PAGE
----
MANILA, Philippines - In a meeting held in Australia last week, the Five Eyes group of nations reportedly called tech companies to aid government spy agencies by creating a backdoor that would legally allow them to access encrypted calls or messages.
The international group of nations, composed of UK, US, Canada, New Zealand, and Australia, issued a memo that claims both tech companies and governments have a “mutual responsibility” to provide access to communication data. (READ: How governments are cracking down on encryption and anonymity)
"Providers of information and communications technology and services – carriers, device manufacturers or over-the-top service providers – are subject to the law, which can include requirements to assist authorities to lawfully access data, including the content of communications,” the memo read.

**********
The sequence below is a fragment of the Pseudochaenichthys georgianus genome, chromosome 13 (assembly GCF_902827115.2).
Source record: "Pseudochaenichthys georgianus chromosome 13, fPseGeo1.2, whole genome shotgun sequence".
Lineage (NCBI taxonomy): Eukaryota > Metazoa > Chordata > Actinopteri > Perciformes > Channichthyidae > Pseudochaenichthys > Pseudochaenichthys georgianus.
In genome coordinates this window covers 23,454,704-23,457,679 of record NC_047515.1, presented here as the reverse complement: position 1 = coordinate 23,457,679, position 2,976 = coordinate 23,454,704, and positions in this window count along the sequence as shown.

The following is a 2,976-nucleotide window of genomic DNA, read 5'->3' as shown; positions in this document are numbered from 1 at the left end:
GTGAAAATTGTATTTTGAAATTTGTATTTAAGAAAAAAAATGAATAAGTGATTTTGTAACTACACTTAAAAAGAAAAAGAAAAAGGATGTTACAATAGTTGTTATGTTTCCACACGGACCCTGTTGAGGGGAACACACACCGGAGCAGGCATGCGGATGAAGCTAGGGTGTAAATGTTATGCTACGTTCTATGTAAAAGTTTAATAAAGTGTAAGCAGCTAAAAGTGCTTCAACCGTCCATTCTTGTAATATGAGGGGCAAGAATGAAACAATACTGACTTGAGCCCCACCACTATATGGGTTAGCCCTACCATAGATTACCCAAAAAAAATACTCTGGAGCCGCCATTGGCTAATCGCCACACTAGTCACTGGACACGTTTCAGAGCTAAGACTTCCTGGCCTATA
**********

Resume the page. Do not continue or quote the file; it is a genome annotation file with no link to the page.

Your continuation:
Five Eyes, meanwhile, warned companies that they may face consequences in case they choose not to cooperate to their demands.
“Should governments continue to encounter impediments to lawful access to information necessary to aid the protection of the citizens of our countries, we may pursue technological, enforcement, legislative or other measures to achieve lawful access solutions.”
With growing concerns of privacy, tech companies often encrypt data to protect it from unauthorized access. Facebook Messenger, for instance, has an end-to-end encryption which means only the sender and receiver have access to their messages.
The memo, however, claims that “privacy is not absolute.” It adds that authorities have the legal right to access private information if they deem so.
According to TechCrunch, the Five Eyes intelligence alliance was created to collect and share intelligence among the five countries, using each one’s strategic locations to monitor the rest of the world’s communication.